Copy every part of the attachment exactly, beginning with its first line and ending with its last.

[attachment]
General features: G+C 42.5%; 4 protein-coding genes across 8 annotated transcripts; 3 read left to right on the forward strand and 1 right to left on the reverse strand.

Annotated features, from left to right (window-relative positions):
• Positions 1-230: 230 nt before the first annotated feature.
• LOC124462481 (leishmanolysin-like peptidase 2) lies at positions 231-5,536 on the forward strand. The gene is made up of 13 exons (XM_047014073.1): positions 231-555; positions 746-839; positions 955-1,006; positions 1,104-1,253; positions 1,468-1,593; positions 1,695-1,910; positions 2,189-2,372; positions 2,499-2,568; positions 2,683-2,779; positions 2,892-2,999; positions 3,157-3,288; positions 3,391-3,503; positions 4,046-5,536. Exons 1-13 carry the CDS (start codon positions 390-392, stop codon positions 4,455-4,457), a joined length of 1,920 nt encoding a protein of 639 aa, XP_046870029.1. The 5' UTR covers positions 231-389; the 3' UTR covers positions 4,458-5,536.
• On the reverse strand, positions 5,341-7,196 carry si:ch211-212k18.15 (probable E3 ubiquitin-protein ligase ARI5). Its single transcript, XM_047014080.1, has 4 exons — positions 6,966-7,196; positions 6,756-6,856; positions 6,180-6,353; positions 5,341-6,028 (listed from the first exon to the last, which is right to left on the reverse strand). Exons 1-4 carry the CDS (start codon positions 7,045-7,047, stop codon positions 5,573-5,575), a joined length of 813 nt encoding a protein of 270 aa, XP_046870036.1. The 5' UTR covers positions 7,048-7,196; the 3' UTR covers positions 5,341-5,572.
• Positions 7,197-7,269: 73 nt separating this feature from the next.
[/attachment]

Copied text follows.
General features: G+C 42.5%; 4 protein-coding genes across 8 annotated transcripts; 3 read left to right on the forward strand and 1 right to left on the reverse strand.

Annotated features, from left to right (window-relative positions):
• Positions 1-230: 230 nt before the first annotated feature.
• LOC124462481 (leishmanolysin-like peptidase 2) lies at positions 231-5,536 on the forward strand. The gene is made up of 13 exons (XM_047014073.1): positions 231-555; positions 746-839; positions 955-1,006; positions 1,104-1,253; positions 1,468-1,593; positions 1,695-1,910; positions 2,189-2,372; positions 2,499-2,568; positions 2,683-2,779; positions 2,892-2,999; positions 3,157-3,288; positions 3,391-3,503; positions 4,046-5,536. Exons 1-13 carry the CDS (start codon positions 390-392, stop codon positions 4,455-4,457), a joined length of 1,920 nt encoding a protein of 639 aa, XP_046870029.1. The 5' UTR covers positions 231-389; the 3' UTR covers positions 4,458-5,536.
• On the reverse strand, positions 5,341-7,196 carry si:ch211-212k18.15 (probable E3 ubiquitin-protein ligase ARI5). Its single transcript, XM_047014080.1, has 4 exons — positions 6,966-7,196; positions 6,756-6,856; positions 6,180-6,353; positions 5,341-6,028 (listed from the first exon to the last, which is right to left on the reverse strand). Exons 1-4 carry the CDS (start codon positions 7,045-7,047, stop codon positions 5,573-5,575), a joined length of 813 nt encoding a protein of 270 aa, XP_046870036.1. The 5' UTR covers positions 7,048-7,196; the 3' UTR covers positions 5,341-5,572.
• Positions 7,197-7,269: 73 nt separating this feature from the next.